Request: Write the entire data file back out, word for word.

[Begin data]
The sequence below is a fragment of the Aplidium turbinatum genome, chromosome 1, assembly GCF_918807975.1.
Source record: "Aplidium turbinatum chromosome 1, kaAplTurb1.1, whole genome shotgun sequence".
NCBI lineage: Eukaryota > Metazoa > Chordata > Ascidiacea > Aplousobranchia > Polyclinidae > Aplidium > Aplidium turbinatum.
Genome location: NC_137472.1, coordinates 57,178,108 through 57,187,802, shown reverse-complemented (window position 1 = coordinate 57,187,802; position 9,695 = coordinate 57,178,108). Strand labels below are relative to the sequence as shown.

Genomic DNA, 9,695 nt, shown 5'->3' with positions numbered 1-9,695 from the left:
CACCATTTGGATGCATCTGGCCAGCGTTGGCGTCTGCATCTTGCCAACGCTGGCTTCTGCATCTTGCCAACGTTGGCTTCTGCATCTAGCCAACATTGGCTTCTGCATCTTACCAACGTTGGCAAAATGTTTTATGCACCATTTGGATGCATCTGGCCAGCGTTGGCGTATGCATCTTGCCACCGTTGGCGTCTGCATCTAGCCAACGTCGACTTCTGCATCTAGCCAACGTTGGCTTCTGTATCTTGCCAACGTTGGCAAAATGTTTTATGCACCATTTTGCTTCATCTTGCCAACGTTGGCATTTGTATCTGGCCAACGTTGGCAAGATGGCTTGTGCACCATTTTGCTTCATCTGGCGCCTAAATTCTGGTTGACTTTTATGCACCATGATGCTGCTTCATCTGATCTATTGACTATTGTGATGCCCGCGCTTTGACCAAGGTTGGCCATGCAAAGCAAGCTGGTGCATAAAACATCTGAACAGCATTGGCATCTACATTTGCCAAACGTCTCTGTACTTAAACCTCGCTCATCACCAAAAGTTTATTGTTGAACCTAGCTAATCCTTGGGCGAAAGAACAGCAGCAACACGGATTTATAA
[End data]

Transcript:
The sequence below is a fragment of the Aplidium turbinatum genome, chromosome 1, assembly GCF_918807975.1.
Source record: "Aplidium turbinatum chromosome 1, kaAplTurb1.1, whole genome shotgun sequence".
NCBI lineage: Eukaryota > Metazoa > Chordata > Ascidiacea > Aplousobranchia > Polyclinidae > Aplidium > Aplidium turbinatum.
Genome location: NC_137472.1, coordinates 57,178,108 through 57,187,802, shown reverse-complemented (window position 1 = coordinate 57,187,802; position 9,695 = coordinate 57,178,108). Strand labels below are relative to the sequence as shown.

Genomic DNA, 9,695 nt, shown 5'->3' with positions numbered 1-9,695 from the left:
CACCATTTGGATGCATCTGGCCAGCGTTGGCGTCTGCATCTTGCCAACGCTGGCTTCTGCATCTTGCCAACGTTGGCTTCTGCATCTAGCCAACATTGGCTTCTGCATCTTACCAACGTTGGCAAAATGTTTTATGCACCATTTGGATGCATCTGGCCAGCGTTGGCGTATGCATCTTGCCACCGTTGGCGTCTGCATCTAGCCAACGTCGACTTCTGCATCTAGCCAACGTTGGCTTCTGTATCTTGCCAACGTTGGCAAAATGTTTTATGCACCATTTTGCTTCATCTTGCCAACGTTGGCATTTGTATCTGGCCAACGTTGGCAAGATGGCTTGTGCACCATTTTGCTTCATCTGGCGCCTAAATTCTGGTTGACTTTTATGCACCATGATGCTGCTTCATCTGATCTATTGACTATTGTGATGCCCGCGCTTTGACCAAGGTTGGCCATGCAAAGCAAGCTGGTGCATAAAACATCTGAACAGCATTGGCATCTACATTTGCCAAACGTCTCTGTACTTAAACCTCGCTCATCACCAAAAGTTTATTGTTGAACCTAGCTAATCCTTGGGCGAAAGAACAGCAGCAACACGGATTTATAA